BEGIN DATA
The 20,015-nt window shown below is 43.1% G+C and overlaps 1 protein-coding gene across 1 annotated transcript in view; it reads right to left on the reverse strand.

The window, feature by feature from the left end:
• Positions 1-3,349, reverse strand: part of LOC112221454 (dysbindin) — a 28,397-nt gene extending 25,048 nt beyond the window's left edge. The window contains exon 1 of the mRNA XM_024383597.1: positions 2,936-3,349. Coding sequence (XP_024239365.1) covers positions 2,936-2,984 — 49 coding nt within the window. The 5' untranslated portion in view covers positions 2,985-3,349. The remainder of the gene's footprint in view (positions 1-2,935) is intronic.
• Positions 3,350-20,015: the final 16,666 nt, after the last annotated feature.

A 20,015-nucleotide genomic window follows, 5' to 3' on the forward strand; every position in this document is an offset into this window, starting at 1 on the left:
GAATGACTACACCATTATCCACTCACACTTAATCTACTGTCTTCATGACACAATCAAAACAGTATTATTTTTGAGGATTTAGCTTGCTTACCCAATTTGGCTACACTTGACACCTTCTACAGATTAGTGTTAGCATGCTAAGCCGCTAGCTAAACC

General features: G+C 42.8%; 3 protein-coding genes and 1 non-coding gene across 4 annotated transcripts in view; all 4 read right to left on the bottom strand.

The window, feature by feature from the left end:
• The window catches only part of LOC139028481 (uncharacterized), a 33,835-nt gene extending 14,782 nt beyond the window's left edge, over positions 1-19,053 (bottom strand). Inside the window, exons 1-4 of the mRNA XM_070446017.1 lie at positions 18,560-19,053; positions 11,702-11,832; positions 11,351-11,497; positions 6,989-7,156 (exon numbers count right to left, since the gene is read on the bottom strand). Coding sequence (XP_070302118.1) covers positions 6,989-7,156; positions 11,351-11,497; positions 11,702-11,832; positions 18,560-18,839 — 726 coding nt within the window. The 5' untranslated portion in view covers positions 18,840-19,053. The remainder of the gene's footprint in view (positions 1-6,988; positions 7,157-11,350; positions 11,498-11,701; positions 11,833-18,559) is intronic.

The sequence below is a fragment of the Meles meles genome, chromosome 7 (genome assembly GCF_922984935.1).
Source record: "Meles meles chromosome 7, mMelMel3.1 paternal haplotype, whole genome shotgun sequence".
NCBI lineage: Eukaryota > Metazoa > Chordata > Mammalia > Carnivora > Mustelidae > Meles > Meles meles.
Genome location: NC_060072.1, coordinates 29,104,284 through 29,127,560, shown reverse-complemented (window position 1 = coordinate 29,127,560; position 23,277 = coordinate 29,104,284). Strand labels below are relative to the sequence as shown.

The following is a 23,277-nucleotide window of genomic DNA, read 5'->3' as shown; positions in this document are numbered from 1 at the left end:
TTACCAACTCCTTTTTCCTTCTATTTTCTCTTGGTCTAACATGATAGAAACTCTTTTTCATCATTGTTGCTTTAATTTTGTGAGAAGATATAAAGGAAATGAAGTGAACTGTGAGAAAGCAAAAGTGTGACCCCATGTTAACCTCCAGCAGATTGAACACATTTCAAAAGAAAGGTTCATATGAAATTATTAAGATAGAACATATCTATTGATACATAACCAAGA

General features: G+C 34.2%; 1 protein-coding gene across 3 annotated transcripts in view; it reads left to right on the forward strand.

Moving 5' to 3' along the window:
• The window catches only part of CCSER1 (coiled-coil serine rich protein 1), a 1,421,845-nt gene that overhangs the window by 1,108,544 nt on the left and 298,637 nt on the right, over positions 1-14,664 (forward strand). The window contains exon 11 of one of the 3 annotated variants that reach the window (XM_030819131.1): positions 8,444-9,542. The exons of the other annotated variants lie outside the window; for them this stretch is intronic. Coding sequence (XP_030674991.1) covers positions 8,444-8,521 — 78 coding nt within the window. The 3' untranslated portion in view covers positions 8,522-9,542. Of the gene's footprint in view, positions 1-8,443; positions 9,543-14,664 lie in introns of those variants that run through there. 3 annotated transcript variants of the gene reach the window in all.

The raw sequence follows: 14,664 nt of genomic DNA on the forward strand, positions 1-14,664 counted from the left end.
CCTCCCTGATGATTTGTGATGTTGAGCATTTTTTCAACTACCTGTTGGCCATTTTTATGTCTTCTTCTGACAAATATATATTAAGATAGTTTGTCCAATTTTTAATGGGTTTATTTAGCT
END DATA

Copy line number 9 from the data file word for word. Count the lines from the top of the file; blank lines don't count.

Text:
• The window catches only part of LOC139028481 (uncharacterized), a 33,835-nt gene extending 14,782 nt beyond the window's left edge, over positions 1-19,053 (bottom strand). Inside the window, exons 1-4 of the mRNA XM_070446017.1 lie at positions 18,560-19,053; positions 11,702-11,832; positions 11,351-11,497; positions 6,989-7,156 (exon numbers count right to left, since the gene is read on the bottom strand). Coding sequence (XP_070302118.1) covers positions 6,989-7,156; positions 11,351-11,497; positions 11,702-11,832; positions 18,560-18,839 — 726 coding nt within the window. The 5' untranslated portion in view covers positions 18,840-19,053. The remainder of the gene's footprint in view (positions 1-6,988; positions 7,157-11,350; positions 11,498-11,701; positions 11,833-18,559) is intronic.